The ongoing and swift implementation of these programmes is an important demonstration of the EU's solidarity with these countries at a time of unprecedented crisis.
Memoranda of Understanding have already been agreed with Albania, Georgia, Jordan, Kosovo, Moldova, Montenegro, North Macedonia and Ukraine. These documents have also been formally signed with four of them: Kosovo, Moldova, North Macedonia and Ukraine. Negotiations of the MoUs with the remaining two countries – Bosnia and Herzegovina, and Tunisia – are underway.
Valdis Dombrovskis, Executive Vice-President for an Economy that works for people, said: “Supporting our neighbours is essential during this time of crisis to keep the entire region stable. As part of the EU's global response to the coronavirus pandemic, we are working to help our neighbouring countries to cushion the worst of its economic impact. These ‘crisis MFA programs' will be provided on favourable terms on the basis of signed Memorandums of Understanding outlining concrete reform commitments. It will help the neighbouring countries to cover their external financing needs in 2020-21, given the difficulties in tackling the economic impact of the pandemic.”
Paolo Gentiloni, Commissioner for Economy, said: “The COVID-19 pandemic knows no borders and its unprecedented economic and social impacts affect countries around the world. Our enlargement and neighbourhood partners are severely affected, and as a Union we have the financial strength to help them limit the economic fallout of the pandemic. The Commission, on behalf of the EU, is working with ten partner countries to support their efforts and implement effective economic policies at a time of unprecedented crisis. Agreement has already been reached with eight partners in a demonstration of the EU's solidarity.”
The MoUs provide for the policy actions to which the beneficiaries commit in order to receive the second tranche of assistance. Agreeing and signing the MoUs is an important step towards the first disbursement under the programmes, which is conditional on fulfilling the political pre-conditions, including the respect of democratic principles, human rights and the rule of law. Beneficiary countries should also benefit from an IMF financial assistance programme.
For Albania, the policy conditions for its €180 million MFA programme relate to strengthening public finance and the resilience of the financial sector, improving governance and fighting corruption, and enhancing social protection.
For Georgia, the policy conditions for its €150 million MFA programme relate to strengthening public finance management, improving governance, sector reforms, and labour market policies.
For Jordan, the policy actions for its €700 million MFA programmes are more comprehensive, as they cover two MFA operations. They cover public finance management, utilities, social and labour market policy, and governance,
For Kosovo, the policy conditions for its €100 million MFA programme relate to strengthening public finance and financial stability, addressing youth unemployment and improving good governance, and the fight against corruption.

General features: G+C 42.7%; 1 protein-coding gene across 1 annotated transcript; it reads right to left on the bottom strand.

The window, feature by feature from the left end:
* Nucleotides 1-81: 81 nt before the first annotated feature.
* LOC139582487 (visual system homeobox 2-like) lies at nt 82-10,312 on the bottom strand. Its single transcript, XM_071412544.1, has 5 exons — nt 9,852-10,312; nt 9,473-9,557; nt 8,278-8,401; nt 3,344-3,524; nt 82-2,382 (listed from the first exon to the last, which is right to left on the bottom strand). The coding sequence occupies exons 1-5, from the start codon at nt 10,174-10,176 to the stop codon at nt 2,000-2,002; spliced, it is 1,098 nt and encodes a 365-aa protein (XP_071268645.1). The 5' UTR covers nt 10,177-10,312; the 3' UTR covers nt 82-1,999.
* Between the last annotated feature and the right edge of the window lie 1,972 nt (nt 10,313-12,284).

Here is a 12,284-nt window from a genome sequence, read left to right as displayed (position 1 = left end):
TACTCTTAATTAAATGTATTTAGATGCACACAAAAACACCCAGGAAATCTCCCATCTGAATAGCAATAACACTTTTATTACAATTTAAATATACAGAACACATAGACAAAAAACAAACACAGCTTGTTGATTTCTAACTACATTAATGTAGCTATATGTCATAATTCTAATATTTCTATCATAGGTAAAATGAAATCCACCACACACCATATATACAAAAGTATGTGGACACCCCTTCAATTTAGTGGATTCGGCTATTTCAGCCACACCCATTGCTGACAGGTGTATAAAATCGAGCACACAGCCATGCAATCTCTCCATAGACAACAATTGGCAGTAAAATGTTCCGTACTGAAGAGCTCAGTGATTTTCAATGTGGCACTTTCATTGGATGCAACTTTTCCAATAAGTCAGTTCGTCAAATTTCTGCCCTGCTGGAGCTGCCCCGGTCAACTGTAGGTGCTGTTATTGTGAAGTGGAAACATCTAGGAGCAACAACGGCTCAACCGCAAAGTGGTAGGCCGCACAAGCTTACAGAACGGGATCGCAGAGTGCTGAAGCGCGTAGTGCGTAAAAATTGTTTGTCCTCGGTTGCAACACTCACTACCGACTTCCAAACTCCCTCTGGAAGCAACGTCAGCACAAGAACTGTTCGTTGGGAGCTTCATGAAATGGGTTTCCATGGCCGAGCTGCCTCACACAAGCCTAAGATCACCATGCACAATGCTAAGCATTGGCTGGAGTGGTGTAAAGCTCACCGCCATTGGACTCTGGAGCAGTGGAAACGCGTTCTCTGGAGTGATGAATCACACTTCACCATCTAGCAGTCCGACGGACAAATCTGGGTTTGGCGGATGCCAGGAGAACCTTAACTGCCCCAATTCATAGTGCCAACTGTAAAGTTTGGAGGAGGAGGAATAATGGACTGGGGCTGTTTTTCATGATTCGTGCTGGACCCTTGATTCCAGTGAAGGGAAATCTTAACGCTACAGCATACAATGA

For Moldova, the policy conditions for its €100 million MFA programme relate to strengthening public finance management, good governance and fight against corruption, and improving the business environment.
For Montenegro, the policy conditions for its €60 million MFA programme relate to strengthening public finance and the fight against corruption, enhancing financial stability, improving the business environment, and reforming social protection.
For North Macedonia, the policy conditions for its €160 million MFA programme relate to strengthening fiscal governance and transparency, the fight against corruption, enhancing financial sector supervision, improving the business environment, and tackling youth unemployment.
For Ukraine, the policy conditions for its €1.2 billion MFA programme are larger and more comprehensive and relate to strengthening public finance management, governance and rule of law, reform of the judiciary, competition in the gas market, improving the business climate and governance of state-owned enterprises.
MFA is part of the EU's wider engagement with neighbouring and enlargement countries and is intended as an exceptional EU crisis response instrument. It is available to enlargement and EU neighbourhood countries experiencing severe balance-of-payments problems. It demonstrates the EU's solidarity with these countries and the support of effective policies at a time of unprecedented crisis.
The Decision on providing macro-financial assistance to ten enlargement and neighbourhood partners in the context of the COVID-19 pandemic was proposed by the Commission on 22 April and adopted by the European Parliament and the Council on 25 May 2020.
In addition to MFA, the EU supports the Neighbourhood and Western Balkans through several other instruments, including humanitarian aid, budget support, thematic programmes, technical assistance, blending facilities and guarantees from the European Fund for Sustainable Development to support investment in sectors most affected by the coronavirus pandemic.